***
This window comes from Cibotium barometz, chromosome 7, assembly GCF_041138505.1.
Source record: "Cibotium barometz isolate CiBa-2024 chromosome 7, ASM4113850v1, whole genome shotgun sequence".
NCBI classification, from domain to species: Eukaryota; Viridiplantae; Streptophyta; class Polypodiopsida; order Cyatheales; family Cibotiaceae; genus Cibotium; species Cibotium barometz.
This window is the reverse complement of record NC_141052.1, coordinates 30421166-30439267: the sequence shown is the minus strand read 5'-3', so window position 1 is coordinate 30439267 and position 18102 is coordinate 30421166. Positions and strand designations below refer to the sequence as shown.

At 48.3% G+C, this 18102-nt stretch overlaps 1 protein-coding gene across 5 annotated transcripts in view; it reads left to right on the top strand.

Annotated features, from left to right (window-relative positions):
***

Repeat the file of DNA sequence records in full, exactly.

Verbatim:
This window comes from Cibotium barometz, chromosome 7, assembly GCF_041138505.1.
Source record: "Cibotium barometz isolate CiBa-2024 chromosome 7, ASM4113850v1, whole genome shotgun sequence".
NCBI classification, from domain to species: Eukaryota; Viridiplantae; Streptophyta; class Polypodiopsida; order Cyatheales; family Cibotiaceae; genus Cibotium; species Cibotium barometz.
This window is the reverse complement of record NC_141052.1, coordinates 30421166-30439267: the sequence shown is the minus strand read 5'-3', so window position 1 is coordinate 30439267 and position 18102 is coordinate 30421166. Positions and strand designations below refer to the sequence as shown.

At 48.3% G+C, this 18102-nt stretch overlaps 1 protein-coding gene across 5 annotated transcripts in view; it reads left to right on the top strand.

Annotated features, from left to right (window-relative positions):